Post Office by Charles Bukowski

This post was first published by Suite101. It contains spoilers.

First published in 1971, Charles Bukowski’s debut novel Post Office has since sold over one million copies around the world. Set in 1950s and 60s America, the novel deals with issues that are still very relevant today: the mind-numbing aspects of repetitive menial labour, the sense of isolation created by working in large organisations, and the addictive nature of drugs and alcohol. Bukowski writes from experience – Post Office is said to be at least in part autobiographical – and his main character Henry Chinaski is honestly drawn. Imbued with a dry sense of humour, a sharp intelligence, and a heavy sense of hopelessness, Chinaski is a character that readers easily sympathise with, and that gives Post Office its global appeal.

Broken up into six parts, Post Office begins with Chinaski’s first job as a substitute mail carrier for the U.S. Postal Service. The novel relates, in the first person, twelve years of Chinaski’s life – his relationships, his addiction to alcohol, and his predilection for gambling. However it is the Post Office that dominates this time; that dictates how Chinaski lives outside working hours as well as inside of them. There are no really remarkable events in Chinaski’s life – a marriage, a divorce, a brief winning streak at the racetrack, a baby. And all the while, lurking in the background is the Post Office – a seemingly innocuous institution that pays good wages and delivers America’s all important mail. In Chinaski’s life, however – and the lives of thousands of other employees – the Post Office is a ruthless machine that has robbed them of their spirit through monotonous and degrading labour.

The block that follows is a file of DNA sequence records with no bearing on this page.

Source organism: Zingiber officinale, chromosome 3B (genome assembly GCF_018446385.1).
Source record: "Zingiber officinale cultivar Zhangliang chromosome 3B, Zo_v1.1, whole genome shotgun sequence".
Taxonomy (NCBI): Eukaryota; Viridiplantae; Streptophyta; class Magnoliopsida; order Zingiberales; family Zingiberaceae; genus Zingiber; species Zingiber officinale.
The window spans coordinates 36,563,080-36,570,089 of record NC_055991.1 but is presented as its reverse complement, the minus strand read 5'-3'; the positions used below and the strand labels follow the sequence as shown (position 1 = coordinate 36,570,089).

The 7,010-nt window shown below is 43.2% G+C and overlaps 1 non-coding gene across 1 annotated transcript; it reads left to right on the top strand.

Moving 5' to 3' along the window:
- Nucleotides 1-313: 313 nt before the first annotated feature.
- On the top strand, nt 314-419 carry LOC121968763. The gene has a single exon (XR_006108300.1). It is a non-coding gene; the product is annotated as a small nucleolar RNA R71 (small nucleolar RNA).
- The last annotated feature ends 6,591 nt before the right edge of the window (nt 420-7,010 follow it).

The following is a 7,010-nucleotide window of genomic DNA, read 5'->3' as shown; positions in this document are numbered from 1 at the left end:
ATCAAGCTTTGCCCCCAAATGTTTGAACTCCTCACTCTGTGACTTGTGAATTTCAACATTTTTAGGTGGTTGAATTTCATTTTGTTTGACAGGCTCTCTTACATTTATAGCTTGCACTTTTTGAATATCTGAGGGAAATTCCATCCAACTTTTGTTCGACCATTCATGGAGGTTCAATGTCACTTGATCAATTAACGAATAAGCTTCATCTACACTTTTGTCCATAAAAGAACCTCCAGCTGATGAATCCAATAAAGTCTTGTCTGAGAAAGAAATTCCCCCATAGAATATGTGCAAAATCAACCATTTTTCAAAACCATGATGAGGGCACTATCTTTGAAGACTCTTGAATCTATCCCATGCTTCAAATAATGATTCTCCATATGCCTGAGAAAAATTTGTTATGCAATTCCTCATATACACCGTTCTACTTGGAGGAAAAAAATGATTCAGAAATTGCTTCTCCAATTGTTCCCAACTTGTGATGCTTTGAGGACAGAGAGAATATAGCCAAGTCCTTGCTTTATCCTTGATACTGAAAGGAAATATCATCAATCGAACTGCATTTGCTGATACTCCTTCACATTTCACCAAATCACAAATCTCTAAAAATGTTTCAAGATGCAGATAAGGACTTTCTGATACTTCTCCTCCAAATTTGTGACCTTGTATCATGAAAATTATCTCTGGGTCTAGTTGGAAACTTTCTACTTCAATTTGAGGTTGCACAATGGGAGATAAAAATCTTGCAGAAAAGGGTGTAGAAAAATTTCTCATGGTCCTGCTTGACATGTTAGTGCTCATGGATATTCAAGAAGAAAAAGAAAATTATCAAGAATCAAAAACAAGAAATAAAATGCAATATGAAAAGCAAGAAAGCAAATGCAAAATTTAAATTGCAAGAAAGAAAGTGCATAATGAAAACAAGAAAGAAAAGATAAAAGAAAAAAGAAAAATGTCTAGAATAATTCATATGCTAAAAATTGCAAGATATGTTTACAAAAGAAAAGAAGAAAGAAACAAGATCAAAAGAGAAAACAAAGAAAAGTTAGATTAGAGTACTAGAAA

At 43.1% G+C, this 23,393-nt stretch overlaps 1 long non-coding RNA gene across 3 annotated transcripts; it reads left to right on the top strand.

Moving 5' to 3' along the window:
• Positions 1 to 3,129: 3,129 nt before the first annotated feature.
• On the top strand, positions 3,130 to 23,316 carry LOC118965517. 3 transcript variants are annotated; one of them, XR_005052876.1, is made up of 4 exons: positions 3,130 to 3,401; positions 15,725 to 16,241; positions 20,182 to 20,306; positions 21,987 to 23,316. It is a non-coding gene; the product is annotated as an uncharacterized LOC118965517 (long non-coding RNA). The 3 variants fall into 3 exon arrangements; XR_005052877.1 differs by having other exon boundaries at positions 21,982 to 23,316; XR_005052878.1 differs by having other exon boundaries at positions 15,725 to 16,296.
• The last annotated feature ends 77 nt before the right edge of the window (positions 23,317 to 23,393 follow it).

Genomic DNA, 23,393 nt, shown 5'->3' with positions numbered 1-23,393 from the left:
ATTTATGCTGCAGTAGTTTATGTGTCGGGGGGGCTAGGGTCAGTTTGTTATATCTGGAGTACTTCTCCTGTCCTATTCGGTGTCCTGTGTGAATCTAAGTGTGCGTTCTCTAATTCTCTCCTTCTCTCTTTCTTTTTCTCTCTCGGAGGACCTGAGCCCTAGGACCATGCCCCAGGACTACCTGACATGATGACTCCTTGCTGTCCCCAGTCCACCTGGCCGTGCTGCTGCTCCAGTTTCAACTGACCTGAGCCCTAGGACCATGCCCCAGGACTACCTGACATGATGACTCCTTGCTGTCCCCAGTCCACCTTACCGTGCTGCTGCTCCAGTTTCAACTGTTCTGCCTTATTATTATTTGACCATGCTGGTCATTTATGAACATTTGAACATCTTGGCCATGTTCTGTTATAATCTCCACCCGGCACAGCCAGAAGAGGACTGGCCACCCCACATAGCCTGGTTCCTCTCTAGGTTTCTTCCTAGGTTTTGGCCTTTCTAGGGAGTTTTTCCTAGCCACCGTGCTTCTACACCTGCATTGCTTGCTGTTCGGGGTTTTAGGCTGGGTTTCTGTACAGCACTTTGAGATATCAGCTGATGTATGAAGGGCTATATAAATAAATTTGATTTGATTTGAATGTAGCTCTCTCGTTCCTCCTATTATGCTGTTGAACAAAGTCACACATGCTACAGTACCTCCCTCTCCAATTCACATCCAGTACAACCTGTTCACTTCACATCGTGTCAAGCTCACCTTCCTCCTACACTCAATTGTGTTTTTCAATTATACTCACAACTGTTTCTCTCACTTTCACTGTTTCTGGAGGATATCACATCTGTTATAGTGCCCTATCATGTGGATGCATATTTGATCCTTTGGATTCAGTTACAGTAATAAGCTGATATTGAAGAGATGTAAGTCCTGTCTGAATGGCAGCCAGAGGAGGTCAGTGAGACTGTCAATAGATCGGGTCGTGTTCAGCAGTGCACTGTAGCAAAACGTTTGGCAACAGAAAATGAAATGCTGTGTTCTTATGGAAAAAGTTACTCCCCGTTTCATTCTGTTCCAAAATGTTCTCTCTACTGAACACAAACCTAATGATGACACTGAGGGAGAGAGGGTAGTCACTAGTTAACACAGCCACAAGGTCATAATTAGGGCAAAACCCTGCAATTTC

Post Office is a testament to the way lives are often slowly worn away by menial labour. It illuminates, through the character of Chinaski, the way in which jobs in urban Western societies can be draining and dehumanising. And while by the end of the novel Chinaski has been reduced to an empty shell of a human being, there are numerous moments throughout Post Office that indicate his complexity, and his potential. When his ex-girlfriend dies of alcoholism, Chinaski is the only person by her side. And when a later girlfriend falls pregnant to him and has a baby, Chinaski continues working at the Post Office to support the child. Chinaski’s descriptions of Post Office politics and his co-workers are bitingly witty and insightful. He may be an alcoholic with a gambling problem and a weakness for women, but Chinaski is much more than that as well. He has the potential for profound thought, creativity and love. But the demands of his job rob him of the opportunity to be any more than a Post Office employee, surviving on alcohol, sex, and black humour.

Post Office is the antithesis of the American dream – a life of hard work that destroys the spirit and fuels addiction. And while the novel is written with a sense of humour, there is a fundamental feeling of sadness and desperation that runs through Post Office. The novel stands as a warning, about what is lost to humanity and the human spirit in order to support the industrial system.

Bukowski’s other works include the novel Ham on Rye, as well as numerous collections of short stories and poetry. Bukowski died in 1994.

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